Neoliberalism has now been tried, in a big way, in Chile, Russia, Iraq and the United States, as I document in The Hidden History of Neoliberalism: How Reaganism Drained America.
In each case, the result was a total or near-total shift to oligarchy or power by a small handful of the morbidly wealthy and their corporations. The problem of the oligarchy, as I explained in The Hidden History of the American Oligarchy: Reclaiming Our Democracy from the Ruling Classit is an inherently unstable and essentially transitory form of government.
Rarely lasting more than a generation or two, oligarchies usually dissolve into strongman fascism on the right or are shattered by popular democratic uprisings on the left. This is the essence of the settling of scores facing both Russia and the United States.
In Chile, when Pinochet was deposed, the people demanded democracy, although Pinochet’s legacy and his neoliberal constitution left political, social and economic landmines in the path of the democrats who are currently being destroyed in efforts to rewrite their constitution.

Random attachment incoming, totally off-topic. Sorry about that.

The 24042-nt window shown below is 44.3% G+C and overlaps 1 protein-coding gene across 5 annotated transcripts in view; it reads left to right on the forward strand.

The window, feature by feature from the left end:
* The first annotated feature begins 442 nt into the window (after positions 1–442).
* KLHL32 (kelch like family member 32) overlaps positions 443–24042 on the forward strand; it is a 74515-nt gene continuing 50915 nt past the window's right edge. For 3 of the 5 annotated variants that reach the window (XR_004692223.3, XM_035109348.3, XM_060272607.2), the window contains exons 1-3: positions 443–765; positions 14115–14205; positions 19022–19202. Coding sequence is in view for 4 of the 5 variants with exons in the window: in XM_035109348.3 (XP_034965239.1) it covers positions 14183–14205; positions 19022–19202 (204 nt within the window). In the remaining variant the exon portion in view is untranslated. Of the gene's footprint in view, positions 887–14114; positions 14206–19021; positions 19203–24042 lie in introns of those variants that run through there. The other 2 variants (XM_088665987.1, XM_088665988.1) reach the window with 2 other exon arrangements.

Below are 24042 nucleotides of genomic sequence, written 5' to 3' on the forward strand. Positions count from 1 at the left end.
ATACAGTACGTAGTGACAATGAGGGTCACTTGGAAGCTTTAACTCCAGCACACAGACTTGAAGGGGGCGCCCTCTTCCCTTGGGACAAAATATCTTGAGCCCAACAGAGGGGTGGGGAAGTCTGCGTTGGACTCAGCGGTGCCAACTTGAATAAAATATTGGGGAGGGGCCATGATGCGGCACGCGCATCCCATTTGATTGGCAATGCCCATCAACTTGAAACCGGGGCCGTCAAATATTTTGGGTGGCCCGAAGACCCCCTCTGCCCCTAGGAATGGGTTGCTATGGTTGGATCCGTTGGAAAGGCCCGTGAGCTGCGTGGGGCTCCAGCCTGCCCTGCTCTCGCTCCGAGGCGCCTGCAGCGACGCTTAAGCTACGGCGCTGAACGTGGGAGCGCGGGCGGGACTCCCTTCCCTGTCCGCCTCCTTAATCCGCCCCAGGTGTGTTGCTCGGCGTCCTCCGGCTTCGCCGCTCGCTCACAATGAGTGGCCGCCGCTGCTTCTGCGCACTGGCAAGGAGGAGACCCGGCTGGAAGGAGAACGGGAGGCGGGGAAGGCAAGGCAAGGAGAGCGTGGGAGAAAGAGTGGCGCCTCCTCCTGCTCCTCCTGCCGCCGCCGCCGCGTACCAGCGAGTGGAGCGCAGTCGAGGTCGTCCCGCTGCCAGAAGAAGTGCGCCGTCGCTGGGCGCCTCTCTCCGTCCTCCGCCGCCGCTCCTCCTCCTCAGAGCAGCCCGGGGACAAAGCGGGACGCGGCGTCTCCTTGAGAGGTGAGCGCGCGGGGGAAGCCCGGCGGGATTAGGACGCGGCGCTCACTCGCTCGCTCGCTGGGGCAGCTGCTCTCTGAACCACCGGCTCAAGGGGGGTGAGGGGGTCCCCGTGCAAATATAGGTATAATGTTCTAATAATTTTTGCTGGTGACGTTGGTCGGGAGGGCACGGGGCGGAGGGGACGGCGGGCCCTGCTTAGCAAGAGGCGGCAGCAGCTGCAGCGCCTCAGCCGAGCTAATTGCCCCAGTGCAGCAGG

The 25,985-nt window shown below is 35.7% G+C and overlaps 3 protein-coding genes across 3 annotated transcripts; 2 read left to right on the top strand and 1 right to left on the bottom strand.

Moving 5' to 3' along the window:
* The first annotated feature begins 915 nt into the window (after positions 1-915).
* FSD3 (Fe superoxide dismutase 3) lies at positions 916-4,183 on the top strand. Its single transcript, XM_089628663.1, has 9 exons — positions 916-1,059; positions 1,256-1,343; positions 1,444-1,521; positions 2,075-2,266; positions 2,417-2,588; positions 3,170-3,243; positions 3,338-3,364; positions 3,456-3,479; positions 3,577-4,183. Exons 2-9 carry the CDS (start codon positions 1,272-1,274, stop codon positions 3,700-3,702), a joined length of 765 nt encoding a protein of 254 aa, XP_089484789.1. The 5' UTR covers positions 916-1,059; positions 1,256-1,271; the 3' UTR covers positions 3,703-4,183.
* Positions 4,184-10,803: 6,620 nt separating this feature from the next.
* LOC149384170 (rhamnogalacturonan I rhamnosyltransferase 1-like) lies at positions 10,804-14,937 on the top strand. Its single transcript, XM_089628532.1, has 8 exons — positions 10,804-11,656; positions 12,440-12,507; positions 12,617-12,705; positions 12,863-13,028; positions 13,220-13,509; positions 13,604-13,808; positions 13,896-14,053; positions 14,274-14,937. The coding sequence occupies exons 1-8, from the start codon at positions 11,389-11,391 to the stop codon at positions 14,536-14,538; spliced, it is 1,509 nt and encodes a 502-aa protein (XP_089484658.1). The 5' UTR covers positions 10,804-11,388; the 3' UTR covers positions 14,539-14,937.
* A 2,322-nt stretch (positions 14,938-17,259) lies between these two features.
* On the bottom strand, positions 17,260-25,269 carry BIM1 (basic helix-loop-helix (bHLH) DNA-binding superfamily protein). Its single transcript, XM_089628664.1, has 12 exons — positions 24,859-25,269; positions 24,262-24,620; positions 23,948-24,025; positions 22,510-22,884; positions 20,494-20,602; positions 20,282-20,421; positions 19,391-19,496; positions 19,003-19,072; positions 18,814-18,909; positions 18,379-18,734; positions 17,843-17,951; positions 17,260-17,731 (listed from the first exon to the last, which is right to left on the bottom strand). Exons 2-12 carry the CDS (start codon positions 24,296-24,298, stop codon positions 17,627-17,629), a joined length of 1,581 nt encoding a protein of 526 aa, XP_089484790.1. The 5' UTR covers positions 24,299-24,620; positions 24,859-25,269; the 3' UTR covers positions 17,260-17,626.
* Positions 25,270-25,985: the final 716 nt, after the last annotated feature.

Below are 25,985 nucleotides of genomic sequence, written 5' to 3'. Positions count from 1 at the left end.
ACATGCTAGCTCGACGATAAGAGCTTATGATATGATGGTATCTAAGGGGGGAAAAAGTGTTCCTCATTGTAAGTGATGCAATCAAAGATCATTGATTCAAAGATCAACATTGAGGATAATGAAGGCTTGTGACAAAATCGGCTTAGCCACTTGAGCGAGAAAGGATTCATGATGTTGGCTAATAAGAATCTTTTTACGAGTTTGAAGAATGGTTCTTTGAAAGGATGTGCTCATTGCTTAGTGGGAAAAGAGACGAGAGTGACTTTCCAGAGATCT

In Iraq, the Bush/Cheney/Rumsfeld-imposed oligarchy has dissolved into the current corrupt and strong neo-fascist government that now rules that country, especially as Nouri al-Maliki has consolidated most of the power political and economic affairs of the nation in his own hands and those of his closed circle.